Next up are a series of Conversations with members of the cast and crew, starting off with a pair from Thornton and Robert Duvall (the second is a solo Duvall interview). At just under 10 minutes apiece, it's a nice chance to see these longtime friends share some time together---though Duvall only spent a day on the set of Sling Blade, it's no secret that his presence really impacted the film. A conversation with Thornton and composer Daniel Lanois is next (above right, 23 minutes), bookended by a terrific live performance of a piece from the film's soundtrack and the accompanying scene in the film. Moving on, there's also a curious bit of on-the-set goofing with Billy Bob in character, called The Return of Karl (4 minutes)---though there's no real backstory given on the situation, it's a nice break from all the interviews. There's also some additional On the Set Footage, including pieces of behind-the-scenes footage featuring Thornton directing and Doyle's awful garage band practice (9 minutes total). Winding things down, we also get a curious bit of band-related footage called Doyle's Dead along with an introduction by Thornton (4 minutes total). Apparently, this footage would have played after the film's final credits, but was eventually trimmed off by the director. Last but not least, there's a few text Reviews by writers Richard Corliss, Stanley Kauffmann and Anne Beatts.
Overall, a very satisfying assortment of new and old bonus features---in fact, with the audio commentary and newly-added scenes from the first disc, there's nearly seven hours of goodies to dig through! Only two notable extras are nowhere to be found: the original short film Some Folks Call it a Sling Blade (available on DVD as a stand-alone release, possibly not included for rights issues) and the film's theatrical trailer (which wasn't on the first DVD either, but can apparently be found on Criterion's laserdisc). There were mentions of additional cut material during the commentary and other interviews, but the descriptions were good enough for me. In any case, ardent fans of Sling Blade will be thrilled with the exhaustive set of bonus features found on this 2-Disc set.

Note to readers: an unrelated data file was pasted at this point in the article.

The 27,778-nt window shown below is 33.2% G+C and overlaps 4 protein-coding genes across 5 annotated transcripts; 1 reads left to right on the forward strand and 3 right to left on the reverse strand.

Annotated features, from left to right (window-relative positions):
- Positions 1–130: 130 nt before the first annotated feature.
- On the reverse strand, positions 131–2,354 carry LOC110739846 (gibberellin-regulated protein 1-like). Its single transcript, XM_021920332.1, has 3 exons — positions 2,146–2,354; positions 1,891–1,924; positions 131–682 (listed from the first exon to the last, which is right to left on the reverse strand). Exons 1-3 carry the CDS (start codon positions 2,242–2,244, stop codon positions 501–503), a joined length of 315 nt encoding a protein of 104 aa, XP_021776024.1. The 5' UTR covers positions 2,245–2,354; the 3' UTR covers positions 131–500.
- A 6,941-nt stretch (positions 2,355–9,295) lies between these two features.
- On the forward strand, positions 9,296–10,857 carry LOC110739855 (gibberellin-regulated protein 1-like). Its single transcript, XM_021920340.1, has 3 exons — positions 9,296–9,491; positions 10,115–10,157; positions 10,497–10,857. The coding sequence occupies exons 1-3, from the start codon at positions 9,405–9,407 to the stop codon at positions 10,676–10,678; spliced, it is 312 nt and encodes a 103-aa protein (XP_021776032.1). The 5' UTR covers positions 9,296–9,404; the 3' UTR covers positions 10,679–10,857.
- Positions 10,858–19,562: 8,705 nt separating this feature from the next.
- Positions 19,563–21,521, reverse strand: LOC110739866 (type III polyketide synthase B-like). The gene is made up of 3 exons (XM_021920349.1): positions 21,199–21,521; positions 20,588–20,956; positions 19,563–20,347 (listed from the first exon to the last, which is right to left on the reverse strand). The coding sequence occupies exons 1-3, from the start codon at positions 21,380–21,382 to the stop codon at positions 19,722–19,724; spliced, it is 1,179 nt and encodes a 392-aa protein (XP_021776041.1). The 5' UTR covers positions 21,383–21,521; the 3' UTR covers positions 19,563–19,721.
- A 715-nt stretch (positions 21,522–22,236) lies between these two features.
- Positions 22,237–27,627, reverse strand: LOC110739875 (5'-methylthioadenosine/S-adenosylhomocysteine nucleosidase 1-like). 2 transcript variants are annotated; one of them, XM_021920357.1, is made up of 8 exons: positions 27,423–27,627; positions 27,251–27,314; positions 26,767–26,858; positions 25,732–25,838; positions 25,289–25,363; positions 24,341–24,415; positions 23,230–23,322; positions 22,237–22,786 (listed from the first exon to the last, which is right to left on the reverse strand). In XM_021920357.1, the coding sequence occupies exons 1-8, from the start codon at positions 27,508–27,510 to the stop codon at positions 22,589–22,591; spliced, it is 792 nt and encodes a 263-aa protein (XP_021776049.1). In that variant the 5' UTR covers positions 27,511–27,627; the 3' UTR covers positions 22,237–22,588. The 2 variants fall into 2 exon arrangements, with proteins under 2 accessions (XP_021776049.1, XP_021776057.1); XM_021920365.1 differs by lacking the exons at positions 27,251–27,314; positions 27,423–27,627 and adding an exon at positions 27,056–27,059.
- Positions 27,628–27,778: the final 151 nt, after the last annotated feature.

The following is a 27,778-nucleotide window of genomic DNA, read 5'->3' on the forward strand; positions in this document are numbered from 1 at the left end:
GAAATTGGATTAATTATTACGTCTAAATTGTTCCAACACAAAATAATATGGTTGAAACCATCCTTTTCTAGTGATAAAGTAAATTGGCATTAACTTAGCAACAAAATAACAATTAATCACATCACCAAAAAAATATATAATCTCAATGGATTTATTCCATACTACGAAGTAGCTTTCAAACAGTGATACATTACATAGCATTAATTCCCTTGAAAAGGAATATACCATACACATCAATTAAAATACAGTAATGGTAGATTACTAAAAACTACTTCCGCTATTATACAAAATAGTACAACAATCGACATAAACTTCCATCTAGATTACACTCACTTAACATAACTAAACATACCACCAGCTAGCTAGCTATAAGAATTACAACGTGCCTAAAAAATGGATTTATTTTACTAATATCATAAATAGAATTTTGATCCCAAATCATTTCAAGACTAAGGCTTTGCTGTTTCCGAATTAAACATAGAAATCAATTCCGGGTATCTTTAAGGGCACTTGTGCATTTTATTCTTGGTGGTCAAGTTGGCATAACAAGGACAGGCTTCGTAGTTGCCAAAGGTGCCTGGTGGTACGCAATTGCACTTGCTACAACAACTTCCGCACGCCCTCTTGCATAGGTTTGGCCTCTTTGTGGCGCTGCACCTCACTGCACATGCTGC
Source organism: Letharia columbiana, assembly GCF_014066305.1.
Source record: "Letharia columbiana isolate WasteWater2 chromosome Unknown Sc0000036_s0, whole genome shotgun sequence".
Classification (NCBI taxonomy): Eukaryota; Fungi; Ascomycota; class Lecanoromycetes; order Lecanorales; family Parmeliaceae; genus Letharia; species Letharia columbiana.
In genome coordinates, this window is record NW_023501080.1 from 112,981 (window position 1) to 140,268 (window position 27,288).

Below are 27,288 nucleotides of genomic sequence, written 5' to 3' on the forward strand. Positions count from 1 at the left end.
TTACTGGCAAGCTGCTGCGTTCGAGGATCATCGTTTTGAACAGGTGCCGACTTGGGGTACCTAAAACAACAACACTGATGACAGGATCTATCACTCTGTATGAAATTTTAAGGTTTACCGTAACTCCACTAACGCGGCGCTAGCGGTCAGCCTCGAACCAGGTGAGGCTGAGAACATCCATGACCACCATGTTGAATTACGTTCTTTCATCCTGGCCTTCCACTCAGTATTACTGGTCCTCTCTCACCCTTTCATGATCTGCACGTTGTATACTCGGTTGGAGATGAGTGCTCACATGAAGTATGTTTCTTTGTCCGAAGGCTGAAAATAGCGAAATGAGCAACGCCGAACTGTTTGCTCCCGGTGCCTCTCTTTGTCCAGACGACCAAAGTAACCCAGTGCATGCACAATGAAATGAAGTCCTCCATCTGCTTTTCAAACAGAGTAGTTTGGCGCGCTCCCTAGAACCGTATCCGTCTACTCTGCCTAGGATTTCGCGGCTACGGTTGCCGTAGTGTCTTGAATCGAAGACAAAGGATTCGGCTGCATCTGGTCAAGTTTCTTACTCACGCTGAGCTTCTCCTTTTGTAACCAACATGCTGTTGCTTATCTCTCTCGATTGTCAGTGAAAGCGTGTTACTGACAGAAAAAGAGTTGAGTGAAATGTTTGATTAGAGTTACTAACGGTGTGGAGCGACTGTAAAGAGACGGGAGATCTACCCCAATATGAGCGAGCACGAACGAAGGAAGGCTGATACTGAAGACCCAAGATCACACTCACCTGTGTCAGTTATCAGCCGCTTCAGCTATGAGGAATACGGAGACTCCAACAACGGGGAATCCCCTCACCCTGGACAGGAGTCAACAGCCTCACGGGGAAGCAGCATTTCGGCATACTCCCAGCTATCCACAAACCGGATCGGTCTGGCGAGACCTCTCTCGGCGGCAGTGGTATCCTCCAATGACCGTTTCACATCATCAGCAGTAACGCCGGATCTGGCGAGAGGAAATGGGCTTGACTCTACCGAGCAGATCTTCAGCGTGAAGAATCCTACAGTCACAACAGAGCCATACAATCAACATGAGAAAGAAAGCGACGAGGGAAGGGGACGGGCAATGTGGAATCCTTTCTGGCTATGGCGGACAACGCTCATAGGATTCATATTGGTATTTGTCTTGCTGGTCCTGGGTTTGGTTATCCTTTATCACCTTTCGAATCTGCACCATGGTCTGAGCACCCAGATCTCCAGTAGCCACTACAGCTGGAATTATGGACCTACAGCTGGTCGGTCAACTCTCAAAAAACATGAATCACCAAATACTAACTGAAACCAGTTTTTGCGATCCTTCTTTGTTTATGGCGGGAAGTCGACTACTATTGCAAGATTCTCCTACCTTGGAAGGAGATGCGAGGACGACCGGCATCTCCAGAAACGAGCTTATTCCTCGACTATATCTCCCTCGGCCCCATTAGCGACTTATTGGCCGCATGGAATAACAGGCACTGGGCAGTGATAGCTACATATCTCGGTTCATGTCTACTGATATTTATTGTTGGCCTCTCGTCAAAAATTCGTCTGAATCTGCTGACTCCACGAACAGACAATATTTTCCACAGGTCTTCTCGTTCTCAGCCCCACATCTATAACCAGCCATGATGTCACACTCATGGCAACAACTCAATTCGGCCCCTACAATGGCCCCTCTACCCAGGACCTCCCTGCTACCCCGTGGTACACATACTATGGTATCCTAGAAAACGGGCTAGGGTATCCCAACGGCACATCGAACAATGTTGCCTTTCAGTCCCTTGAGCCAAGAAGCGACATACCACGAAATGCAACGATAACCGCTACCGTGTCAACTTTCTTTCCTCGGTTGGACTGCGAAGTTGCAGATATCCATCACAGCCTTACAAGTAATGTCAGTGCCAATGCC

Owners of the original 1998 release knew there was nowhere to go but up, so it's great to know that this new 2-Disc Collector's Edition really swings for the fences. The improved technical presentation should be more than enough reason for fans to upgrade, but the hours of vintage and retrospective bonus features on Disc 2 are the real icing on the cake. Aside from the unfortunate exclusion of the original short film, there's more than enough solid material to satisfy even the most reluctant DVD double-dipper. Miramax has really covered the bases well the second time around, and the surprisingly low retail price on this jam-packed 2-Disc set makes it a must have for fans of this modern classic. Some folks call it Highly Recommended...I call it part of the DVD Talk Collector Series.
Randy Miller III is an art instructor hailing from Harrisburg, PA. To fund his DVD viewing habits, he also works on freelance graphic design and illustration projects. In his free time, Randy enjoys slacking off, general debauchery and writing things in third person, mm-hmm.